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Securing IMF deal without DDEP would have been tough – BoG

Dr. Philip Abradu-Otoo, the Director of Research at the Bank of Ghana (BoG), has clarified that securing a bailout from the International Monetary Fund (IMF) would have been challenging without the implementation of the Domestic Debt Exchange Programme (DDEP).

To stabilise the economy, the government initiated the IMF programme and introduced the DDEP, which resulted in some bondholders experiencing a reduction in their investments and coupons.

In 2022, the BoG reported a loss of GHS 60.9 billion due to impairments that occurred during the domestic debt exchange programme.

In an interview with Bernard Avle on The Point of View on Citi TV, Dr. Abradu-Otoo highlighted the obstacles the government would have faced without the DDEP. He noted that they would have had to revisit other components of the DDEP.

Dr. Abradu-Otoo attributed the losses suffered by the BoG in 2022 to the domestic debt exchange programme.

“The biggest one was the impairment we had on the securities that we were holding. Just like any other individual, the BoG was also holding government securities. Out of that GHS 60.9 billion, GHS 48 billion of that were impairment. That is the losses that we incurred on our books, as a result of the DDEP.

He emphasised, “For the debt exchange programme, nobody had a haircut on the principal…for the BoG, we had the side haircut, and top haircut and the amount itself was cut into two. We had three, we had to do that because we needed that to secure the IMF programme. It would have been tough to move forward very fast. Then we would have come back to the drawing board and relook at the other parts of the DDEP.”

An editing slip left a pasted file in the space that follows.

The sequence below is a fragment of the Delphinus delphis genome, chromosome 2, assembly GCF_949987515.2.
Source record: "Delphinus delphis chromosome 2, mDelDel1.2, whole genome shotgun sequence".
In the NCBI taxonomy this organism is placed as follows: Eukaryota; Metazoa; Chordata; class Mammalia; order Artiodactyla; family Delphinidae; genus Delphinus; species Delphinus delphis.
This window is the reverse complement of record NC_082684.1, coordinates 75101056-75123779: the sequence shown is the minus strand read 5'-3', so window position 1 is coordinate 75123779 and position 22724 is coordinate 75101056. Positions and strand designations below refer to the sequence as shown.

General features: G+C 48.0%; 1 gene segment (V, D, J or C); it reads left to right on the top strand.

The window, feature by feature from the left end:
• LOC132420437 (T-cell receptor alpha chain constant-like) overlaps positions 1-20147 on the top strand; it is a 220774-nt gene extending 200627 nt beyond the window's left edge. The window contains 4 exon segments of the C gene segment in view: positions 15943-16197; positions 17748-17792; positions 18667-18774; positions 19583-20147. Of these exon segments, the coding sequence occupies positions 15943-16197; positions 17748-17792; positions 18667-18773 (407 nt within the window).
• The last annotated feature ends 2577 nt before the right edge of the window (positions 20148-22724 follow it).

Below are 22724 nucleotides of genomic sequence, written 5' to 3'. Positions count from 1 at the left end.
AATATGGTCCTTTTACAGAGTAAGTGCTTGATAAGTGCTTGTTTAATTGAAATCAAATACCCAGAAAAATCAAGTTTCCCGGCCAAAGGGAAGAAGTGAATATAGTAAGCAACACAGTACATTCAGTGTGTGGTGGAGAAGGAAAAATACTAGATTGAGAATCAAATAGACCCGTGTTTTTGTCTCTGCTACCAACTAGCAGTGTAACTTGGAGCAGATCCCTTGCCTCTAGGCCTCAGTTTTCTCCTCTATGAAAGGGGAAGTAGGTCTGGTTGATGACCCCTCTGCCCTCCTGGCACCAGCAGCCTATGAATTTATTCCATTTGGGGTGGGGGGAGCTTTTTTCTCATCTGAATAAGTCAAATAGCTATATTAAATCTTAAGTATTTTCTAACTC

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When asked if the BoG would have disagreed with the impairment if given the choice, he confirmed, “Yeah”.

A Memorandum of Understanding (MoU) for the early recapitalisation of the Bank of Ghana is expected to be signed by the end of the third quarter of this year following the Central Bank’s significant losses for two consecutive years.

The MoU is a strategic move to help restore the financial health of the central bank and drive its positive equity position after it posted a GHS 10.5 billion loss in 2023 due to high expenditure related to monetary interventions and a GHS 60.9 billion loss in 2022 over impairments during the domestic debt exchange programme.

The Ministry of Finance and the Bank of Ghana will sign the MoU to ensure that the Central Bank can continue with its mandate of managing monetary policy and ensuring price stability.

Mr Riddims

Mr Riddims, CEO of Riddims Ghana Network who is a Blogger | Artiste Promoter | Website Designer | Radio DJ | Artiste Manager | Music Distributer etc.

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